Mali has once again shown that it may be down, but certainly not out of reckoning. In spite of the cataclysmic events over the past few months — first a military coup and then direct foreign intervention to stop the march of the northern rebels — Mali has proved that it remains a beacon of democracy by holding a successful presidential election. Having been held only months after French troops walked in to restore peace in the country, the election was far from perfect. But public enthusiasm seems to have triumphed over the procedural shortfall. The victor is Ibrahim Boubacar Keita, former prime minister, and although he has not obtained a majority, his closest contender, Soumaïla Cissé, has accepted defeat following a run-off. Mr Cissé’s willingness to stand back may not have been decided entirely by his generosity. He could not risk turning public opinion against himself by prolonging the political uncertainty. A peaceful election had been a primary condition laid down by Mali’s international donors for loosening their purse strings. With a new president, decisively elected, Mali can now turn to the more urgent business of restoring its economy with the $4 billion aid and reconciliation with the insurgents in the north.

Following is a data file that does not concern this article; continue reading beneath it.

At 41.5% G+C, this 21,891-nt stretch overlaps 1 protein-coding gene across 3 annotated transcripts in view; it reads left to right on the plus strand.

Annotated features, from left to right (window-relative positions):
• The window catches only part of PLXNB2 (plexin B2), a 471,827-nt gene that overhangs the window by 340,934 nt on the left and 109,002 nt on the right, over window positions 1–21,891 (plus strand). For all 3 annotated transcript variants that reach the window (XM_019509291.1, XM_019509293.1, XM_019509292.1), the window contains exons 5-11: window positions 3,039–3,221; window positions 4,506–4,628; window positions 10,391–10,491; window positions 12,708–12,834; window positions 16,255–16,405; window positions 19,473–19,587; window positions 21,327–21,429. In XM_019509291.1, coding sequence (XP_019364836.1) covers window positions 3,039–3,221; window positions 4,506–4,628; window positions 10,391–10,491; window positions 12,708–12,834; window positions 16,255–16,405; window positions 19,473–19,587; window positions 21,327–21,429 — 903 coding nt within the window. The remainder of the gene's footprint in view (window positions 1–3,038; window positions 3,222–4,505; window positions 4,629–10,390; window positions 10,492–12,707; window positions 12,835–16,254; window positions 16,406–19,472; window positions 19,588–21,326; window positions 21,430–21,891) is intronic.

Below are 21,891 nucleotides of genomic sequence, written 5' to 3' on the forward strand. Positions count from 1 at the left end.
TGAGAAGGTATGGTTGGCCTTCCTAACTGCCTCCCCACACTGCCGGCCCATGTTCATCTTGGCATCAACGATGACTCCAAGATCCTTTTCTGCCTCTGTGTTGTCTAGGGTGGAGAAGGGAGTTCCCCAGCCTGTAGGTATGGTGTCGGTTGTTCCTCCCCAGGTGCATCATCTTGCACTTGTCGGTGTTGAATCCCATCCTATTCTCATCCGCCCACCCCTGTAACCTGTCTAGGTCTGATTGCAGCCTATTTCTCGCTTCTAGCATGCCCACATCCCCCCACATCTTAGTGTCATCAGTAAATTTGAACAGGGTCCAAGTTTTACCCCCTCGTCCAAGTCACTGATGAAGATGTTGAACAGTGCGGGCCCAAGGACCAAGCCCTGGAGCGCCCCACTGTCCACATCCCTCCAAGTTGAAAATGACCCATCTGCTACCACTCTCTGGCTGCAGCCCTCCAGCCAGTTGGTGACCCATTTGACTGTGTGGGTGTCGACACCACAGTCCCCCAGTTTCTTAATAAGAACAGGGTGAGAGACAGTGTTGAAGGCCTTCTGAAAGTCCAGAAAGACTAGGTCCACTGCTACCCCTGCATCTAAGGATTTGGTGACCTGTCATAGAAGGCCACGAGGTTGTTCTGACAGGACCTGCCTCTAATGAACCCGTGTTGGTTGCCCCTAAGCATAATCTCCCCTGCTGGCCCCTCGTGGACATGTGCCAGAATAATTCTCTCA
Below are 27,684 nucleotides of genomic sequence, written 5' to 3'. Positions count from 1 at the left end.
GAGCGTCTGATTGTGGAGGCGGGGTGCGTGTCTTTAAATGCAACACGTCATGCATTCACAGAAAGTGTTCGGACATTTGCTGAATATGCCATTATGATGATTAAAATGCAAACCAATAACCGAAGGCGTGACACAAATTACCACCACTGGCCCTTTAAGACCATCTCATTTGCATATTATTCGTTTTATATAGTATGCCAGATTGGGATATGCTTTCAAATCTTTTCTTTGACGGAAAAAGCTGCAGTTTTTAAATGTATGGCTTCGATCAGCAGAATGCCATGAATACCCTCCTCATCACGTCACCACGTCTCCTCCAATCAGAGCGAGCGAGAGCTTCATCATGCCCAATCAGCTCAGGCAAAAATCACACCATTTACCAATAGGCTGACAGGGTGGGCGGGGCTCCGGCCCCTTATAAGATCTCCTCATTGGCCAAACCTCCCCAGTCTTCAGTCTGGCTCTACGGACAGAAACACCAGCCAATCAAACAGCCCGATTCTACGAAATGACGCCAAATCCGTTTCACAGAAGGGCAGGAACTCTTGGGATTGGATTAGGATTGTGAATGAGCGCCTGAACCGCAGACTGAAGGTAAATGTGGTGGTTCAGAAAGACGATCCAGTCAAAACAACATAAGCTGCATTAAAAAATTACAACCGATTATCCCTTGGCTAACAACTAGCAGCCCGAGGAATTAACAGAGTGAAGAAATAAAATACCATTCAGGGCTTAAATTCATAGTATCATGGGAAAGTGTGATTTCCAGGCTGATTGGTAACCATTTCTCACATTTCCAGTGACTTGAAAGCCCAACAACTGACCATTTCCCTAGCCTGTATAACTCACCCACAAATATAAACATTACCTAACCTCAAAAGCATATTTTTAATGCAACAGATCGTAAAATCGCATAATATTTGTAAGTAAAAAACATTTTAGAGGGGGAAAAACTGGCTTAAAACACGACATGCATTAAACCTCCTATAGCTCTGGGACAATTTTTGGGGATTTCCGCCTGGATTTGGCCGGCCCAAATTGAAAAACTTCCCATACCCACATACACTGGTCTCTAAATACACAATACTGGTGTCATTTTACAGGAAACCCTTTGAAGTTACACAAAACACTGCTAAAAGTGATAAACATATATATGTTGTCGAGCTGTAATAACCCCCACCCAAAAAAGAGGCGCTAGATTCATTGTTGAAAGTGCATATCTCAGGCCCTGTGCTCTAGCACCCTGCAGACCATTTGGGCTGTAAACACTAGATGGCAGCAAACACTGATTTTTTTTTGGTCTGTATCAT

With his long political experience and proximity to the military, Mr Keita is undoubtedly qualified for the job. He is expected to open peace talks with the Tuareg rebels, resettle the displaced population and reform the political system and the military. As an outspoken critic of an earlier peace deal with the rebels and an upholder of Malian “honour” that he believes is being undermined by these men, Mr Keita may find himself thwarted by his principles. He might also find it difficult to rid Mali of the corruption and nepotism that have seeped deep into the political system. Yet he cannot let go of this unique opportunity. With a more equitable distribution of aid and a peace agreement with the culturally distinct Tuaregs, Mali can have long-term peace and arrest the spread of terror and Islamic radicalism.